Sunday, August 08, 2021

How Indian Media interprets data: Journalists' conditioning that never let's them go beyond 'Muslim backwardness'

 

Shams Ur Rehman Alavi

It’s painful to write this piece. But just read these few points to understand how even statistics are interpreted in a particular way due to ‘conditioning’ and biases.

1.How many times you see headlines that say, ‘Percentage of illiterates among Hindus 2–1/2 times times the percent among Jains’ or ‘Sikhs, Christians ahead in literacy in particular regions, X community still lag’ or ‘Buddhists performing better than Y community in this state’, and ‘Muslim women literacy rate set to beat Hindu women in rural India now’*.

This is a fact that Muslim women now have higher literacy rate in rural parts of the country that Hindu women. But have you seen anywhere this reported or big headlines that show this upward trend!

Also, the statistics now clearly indicate that overall [rural plus urban] literacy among women above five years is— Hindu women (69%) and Muslim women (68.1%). Quite close. Isn’t it. The Ministry of Statistics, NSS, PLFS, all reports, you can check and find it yourself.

2. Unfortunately, despite this data that is available in public space, it is the only Hindu-Muslim binary and ‘Muslims as backward’ headline appearing in papers despite so many other figures and different points.

Now, even if Muslims were behind — moving fast or slow, the journalists rarely mention overall figure of illiterates, as it will reveal something else — almost 250 million or nearly 25 crore Hindus are illiterates.

3. In India, every data is analysed in newspapers and reported in a way that it must not show majority community in poor light or backward. When there are figures, they are picked in a way to ‘reveal less, hide more’, and also presented in a particular manner — that’s the status quo of reporting.

Perhaps, it’s due to conditioning that just this aspect or on these lines, the story on social indicators is believed to be written and rarely people try to look deep into the reports and see the changes.

4. So extrapolation, NFHS surveys & reports like PLFS or others give us a picture. Even if we tilt towards positive side and believe that figure will reduce dramatically by next Census, still around25 crore or 250 million [illiteracy] are illiterate in India. Imagine extent of the problem.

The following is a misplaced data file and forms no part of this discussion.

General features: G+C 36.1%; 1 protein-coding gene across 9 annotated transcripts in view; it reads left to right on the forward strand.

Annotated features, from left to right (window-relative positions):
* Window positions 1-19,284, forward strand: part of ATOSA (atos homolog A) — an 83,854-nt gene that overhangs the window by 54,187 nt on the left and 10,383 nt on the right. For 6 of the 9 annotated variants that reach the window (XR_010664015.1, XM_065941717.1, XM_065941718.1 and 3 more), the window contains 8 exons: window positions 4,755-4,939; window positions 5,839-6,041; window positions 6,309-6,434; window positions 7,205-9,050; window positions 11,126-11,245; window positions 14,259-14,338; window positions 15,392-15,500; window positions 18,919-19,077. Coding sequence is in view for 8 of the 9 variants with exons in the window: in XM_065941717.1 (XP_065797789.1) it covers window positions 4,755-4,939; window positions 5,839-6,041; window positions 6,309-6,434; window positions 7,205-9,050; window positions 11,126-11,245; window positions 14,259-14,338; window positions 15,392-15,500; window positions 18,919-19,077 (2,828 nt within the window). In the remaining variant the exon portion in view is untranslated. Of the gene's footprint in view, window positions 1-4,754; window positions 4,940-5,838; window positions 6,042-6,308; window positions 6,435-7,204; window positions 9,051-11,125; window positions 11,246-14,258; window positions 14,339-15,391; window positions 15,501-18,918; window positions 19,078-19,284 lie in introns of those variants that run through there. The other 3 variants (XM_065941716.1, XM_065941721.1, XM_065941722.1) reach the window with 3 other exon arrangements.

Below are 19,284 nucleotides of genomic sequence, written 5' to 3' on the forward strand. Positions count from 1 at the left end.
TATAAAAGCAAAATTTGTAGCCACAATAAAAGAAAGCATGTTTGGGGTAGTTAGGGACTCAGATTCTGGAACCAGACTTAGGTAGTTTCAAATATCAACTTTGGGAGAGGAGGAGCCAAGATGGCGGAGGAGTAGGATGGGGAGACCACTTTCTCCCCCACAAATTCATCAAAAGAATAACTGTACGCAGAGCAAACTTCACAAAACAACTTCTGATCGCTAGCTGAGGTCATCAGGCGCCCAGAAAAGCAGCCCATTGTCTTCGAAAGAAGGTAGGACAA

5. If a community is small, then it’s comparatively easy to catch up. Small groups have shown way. Bigger the group, the tougher it is. As per 2011, illiteracy figures were 25.8 cr and 5.42 cr for Hindu & Muslim. 2021 are estimates.

6. If you imagine a rosy picture & say 25 crore, even this is bigger than population of 190 countries, only less than China, US and India. Still, we focus on nonsense, every day discuss those issues. Politicians, Anchors want not just illiteracy but probably want to snatch our brains too.

7. Now coming to second part of the article. I didn’t want to write it but such is conditioning of journalists that I have to write and I must remind — remember, as per statistics, Hindus still have the lowest level of educational attainment of any major religious group according to international studies. Jews are at the top but Christians and Muslims are also much ahead.

8. Globally, the average is 5.6 years of schooling, and 41% of Hindus have no formal education of any kind. On average, Hindu men have 2.7 more years of schooling than Hindu women, and just over half of Hindu women (53%) have no formal schooling, compared with 29% of Hindu men.

9. Whoever owns media can make you believe anything and such is power of ‘mainstream media’, its narrative that you blindly start believing them. If someone says something, talk on statistics and look at the complete picture. 

Ideally, educational backwardness or anything should not be linked with religion. In a huge country, there are regional differences, also state support, many factors, and any ‘issue’ should be seen as just an ‘issue’, not on communal lines.

But in India, media and channels’ job is apparently just to communalise and show entire Muslim community permanently as ‘backward’, hence, when it is linked to religion all the time, we too need to explain it with statistics.

10. As a citizen in world’s biggest democracy, we must know our real situation — it shouldn’t be that we are either too self-critic, gullible and believing that ‘we are bad, we don’t want to study, our community is really against education’ or even turn over-optimist. 

11. Opportunity and state support can make a community prosper fast and taking away support can have negative affect. We must know reality, neither turn pessimist, nor self-hating, but be aware and always make efforts to move ahead. 

12. Communities that are so big that they number hundreds of million, are so easily termed ‘backward’. This sort of crass generalization, ignoring the regional differences [the regions too are huge, states that have population over 100 million and even 200 million — ranging from Maharashtra to UP and are 175 most countries of the world] and without evidence and bringing focus on all indicators, is not just careless but dangerous.

One last point — never believe media’s narrative blindly, as the social conditioning and training of most journos in news rooms [or just because they feel it is the model or style going for generations] is to present news in a fashion by cherry picking data, so that Muslims feel they are indeed ‘poorest, backward, and behind everyone else’.

*It's true now, as per latest government survey results.

NOTE: The photo of child with skullcap is deliberately used as Indian Media has made this photo as symbol of backwardness. Though it shows how presence of maktab and madarsa ensures that even without availability of schools, Muslims do far better and get basic literacy with ease due to these institutions.